So, as a woman and a scholar, I read the commentaries, I read the texts, I translate the text, and I have to ask, “What’s going on behind the scenes that these women are just trying to survive?” We look at our society today and we see that a lot of Black and brown folks are just trying to survive. They’re just trying to breathe. And so when we think about motherhood, and what we see in the biblical text, we can begin to see that there are different ways to interpret someone like Herodias, who simply tried to keep her daughter alive.
When you think about today, just today, we’ve had the Crumbleys who were just found after their son slaughtered people in Michigan, and the text that the mother sent to the son with the “LOL I’m not mad at you. Just don’t get caught.” There’s something different between what it means for me to read the text as a Black mother, knowing that there’s another type of motherhood that probably tries to raise White male sons to be successful at whatever cost there needs to be.
And this is just me thinking through this today. I don’t have a definitive answer. And I also want to say, of course, not all White mothers and, of course, not all Black mothers, but there’s still something to be said about how a lot of Black mothers are holding their breaths every time their children leave the house. But it doesn’t seem necessarily true for perhaps White mothers when their children leave the house. And there’s something to be said about what that conversation looks like, as we even ponder the days and weeks ahead, as parents in Michigan are bearing children as a result of gunshot wounds.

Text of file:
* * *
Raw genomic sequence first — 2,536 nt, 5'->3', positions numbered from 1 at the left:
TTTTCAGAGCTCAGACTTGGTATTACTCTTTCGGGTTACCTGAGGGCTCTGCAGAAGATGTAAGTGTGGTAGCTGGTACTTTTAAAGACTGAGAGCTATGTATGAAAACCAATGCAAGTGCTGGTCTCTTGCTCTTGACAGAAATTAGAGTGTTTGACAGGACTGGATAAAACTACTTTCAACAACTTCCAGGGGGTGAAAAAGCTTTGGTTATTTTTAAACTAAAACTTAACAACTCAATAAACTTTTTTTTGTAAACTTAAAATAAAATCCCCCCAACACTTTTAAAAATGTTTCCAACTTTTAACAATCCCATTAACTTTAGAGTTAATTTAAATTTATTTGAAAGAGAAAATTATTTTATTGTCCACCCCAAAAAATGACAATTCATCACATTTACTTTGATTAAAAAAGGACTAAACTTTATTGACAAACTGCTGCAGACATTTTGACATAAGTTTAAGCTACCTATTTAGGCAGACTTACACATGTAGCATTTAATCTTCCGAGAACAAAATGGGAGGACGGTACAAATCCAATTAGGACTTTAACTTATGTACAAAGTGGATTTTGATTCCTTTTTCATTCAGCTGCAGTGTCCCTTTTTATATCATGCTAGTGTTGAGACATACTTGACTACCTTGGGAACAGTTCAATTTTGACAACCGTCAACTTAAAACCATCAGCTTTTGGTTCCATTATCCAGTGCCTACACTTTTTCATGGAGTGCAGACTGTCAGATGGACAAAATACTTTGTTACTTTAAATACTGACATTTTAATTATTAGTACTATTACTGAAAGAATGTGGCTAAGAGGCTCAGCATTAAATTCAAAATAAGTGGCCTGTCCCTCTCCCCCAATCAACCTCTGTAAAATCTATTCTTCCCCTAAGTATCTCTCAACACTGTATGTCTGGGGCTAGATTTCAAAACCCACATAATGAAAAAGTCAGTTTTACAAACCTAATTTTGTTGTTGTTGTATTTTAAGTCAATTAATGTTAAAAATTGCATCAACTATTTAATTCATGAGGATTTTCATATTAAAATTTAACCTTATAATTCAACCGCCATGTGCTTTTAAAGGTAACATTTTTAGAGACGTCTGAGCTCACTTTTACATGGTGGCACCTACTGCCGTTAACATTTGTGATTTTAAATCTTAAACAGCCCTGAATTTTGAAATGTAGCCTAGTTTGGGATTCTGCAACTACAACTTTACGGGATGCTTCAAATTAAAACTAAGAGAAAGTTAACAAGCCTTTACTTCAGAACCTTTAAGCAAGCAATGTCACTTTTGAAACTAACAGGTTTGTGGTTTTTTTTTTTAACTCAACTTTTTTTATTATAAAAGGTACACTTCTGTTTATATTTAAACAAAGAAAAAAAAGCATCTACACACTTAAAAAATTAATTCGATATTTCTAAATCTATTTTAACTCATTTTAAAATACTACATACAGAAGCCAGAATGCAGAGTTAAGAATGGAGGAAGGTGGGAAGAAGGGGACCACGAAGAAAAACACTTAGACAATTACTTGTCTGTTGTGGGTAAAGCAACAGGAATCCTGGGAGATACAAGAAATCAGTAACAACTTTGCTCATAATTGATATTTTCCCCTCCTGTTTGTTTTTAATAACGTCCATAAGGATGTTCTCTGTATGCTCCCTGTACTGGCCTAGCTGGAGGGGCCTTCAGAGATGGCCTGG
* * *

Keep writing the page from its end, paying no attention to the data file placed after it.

Thank you for that. The Herodias example, I actually never thought of it like that, thank you for that. And I just want to clarify, that “LOL” text, that wasn’t after the shooting, that was after a prior incident where Jennifer Crumbley’s 15-year-old son was caught searching for ammunition. That was her response to that.
Let’s get into the idea of breathing a bit. And the biblical text being inspired and learning to look at it in a certain way can allow us to have full breath. Speak about that analogy a bit, what are you reaching for with that?
Parker: So, in the Second Timothy 3:17 passage, you get this idea, what’s called hapax legomenon, it’s the one time that this phrase happens, that’s what that means. That phrase just happens one time in the Bible. And that phrase is theópneustos. So it’s the idea that writings of Scripture are God-breathed. The Second Timothy text uses that language to talk about God-breathed and to talk about it in relationship to text. So, when I think about the authority of the biblical text, I’m thinking about God, still breathing and speaking through the ways that people have conversations with the biblical texts today. So, that means that I’m thinking about actually God showing up when we’re reading, God showing up and doing something when we’re reading biblical texts.